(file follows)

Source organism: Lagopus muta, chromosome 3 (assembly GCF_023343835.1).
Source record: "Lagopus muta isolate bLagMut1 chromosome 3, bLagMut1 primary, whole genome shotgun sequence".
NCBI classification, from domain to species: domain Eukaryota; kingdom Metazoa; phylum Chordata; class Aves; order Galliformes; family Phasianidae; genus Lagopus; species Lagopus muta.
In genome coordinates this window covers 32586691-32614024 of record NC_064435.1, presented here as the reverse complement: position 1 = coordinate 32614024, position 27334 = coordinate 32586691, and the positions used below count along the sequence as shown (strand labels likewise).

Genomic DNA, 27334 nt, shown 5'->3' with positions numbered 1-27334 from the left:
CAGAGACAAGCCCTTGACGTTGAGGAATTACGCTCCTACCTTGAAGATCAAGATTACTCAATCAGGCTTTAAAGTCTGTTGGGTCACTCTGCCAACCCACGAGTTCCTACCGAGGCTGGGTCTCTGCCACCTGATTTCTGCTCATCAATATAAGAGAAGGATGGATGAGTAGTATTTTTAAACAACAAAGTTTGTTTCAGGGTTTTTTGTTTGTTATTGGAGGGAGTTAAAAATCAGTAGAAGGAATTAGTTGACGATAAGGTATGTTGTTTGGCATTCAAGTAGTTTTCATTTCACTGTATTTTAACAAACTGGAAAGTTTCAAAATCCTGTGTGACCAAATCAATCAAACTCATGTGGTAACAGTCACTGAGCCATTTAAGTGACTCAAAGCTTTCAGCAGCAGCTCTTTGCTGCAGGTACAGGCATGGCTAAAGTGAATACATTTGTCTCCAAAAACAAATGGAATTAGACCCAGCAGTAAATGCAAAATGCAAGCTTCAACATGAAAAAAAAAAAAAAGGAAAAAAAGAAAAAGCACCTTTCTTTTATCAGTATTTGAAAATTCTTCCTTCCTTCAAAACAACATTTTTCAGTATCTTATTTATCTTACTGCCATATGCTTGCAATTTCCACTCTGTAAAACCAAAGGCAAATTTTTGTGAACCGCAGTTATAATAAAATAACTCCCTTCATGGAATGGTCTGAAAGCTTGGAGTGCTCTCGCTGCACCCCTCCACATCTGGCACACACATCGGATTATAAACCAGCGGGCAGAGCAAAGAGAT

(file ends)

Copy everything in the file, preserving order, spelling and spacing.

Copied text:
Source organism: Lagopus muta, chromosome 3 (assembly GCF_023343835.1).
Source record: "Lagopus muta isolate bLagMut1 chromosome 3, bLagMut1 primary, whole genome shotgun sequence".
NCBI classification, from domain to species: domain Eukaryota; kingdom Metazoa; phylum Chordata; class Aves; order Galliformes; family Phasianidae; genus Lagopus; species Lagopus muta.
In genome coordinates this window covers 32586691-32614024 of record NC_064435.1, presented here as the reverse complement: position 1 = coordinate 32614024, position 27334 = coordinate 32586691, and the positions used below count along the sequence as shown (strand labels likewise).

Genomic DNA, 27334 nt, shown 5'->3' with positions numbered 1-27334 from the left:
CAGAGACAAGCCCTTGACGTTGAGGAATTACGCTCCTACCTTGAAGATCAAGATTACTCAATCAGGCTTTAAAGTCTGTTGGGTCACTCTGCCAACCCACGAGTTCCTACCGAGGCTGGGTCTCTGCCACCTGATTTCTGCTCATCAATATAAGAGAAGGATGGATGAGTAGTATTTTTAAACAACAAAGTTTGTTTCAGGGTTTTTTGTTTGTTATTGGAGGGAGTTAAAAATCAGTAGAAGGAATTAGTTGACGATAAGGTATGTTGTTTGGCATTCAAGTAGTTTTCATTTCACTGTATTTTAACAAACTGGAAAGTTTCAAAATCCTGTGTGACCAAATCAATCAAACTCATGTGGTAACAGTCACTGAGCCATTTAAGTGACTCAAAGCTTTCAGCAGCAGCTCTTTGCTGCAGGTACAGGCATGGCTAAAGTGAATACATTTGTCTCCAAAAACAAATGGAATTAGACCCAGCAGTAAATGCAAAATGCAAGCTTCAACATGAAAAAAAAAAAAAAGGAAAAAAAGAAAAAGCACCTTTCTTTTATCAGTATTTGAAAATTCTTCCTTCCTTCAAAACAACATTTTTCAGTATCTTATTTATCTTACTGCCATATGCTTGCAATTTCCACTCTGTAAAACCAAAGGCAAATTTTTGTGAACCGCAGTTATAATAAAATAACTCCCTTCATGGAATGGTCTGAAAGCTTGGAGTGCTCTCGCTGCACCCCTCCACATCTGGCACACACATCGGATTATAAACCAGCGGGCAGAGCAAAGAGAT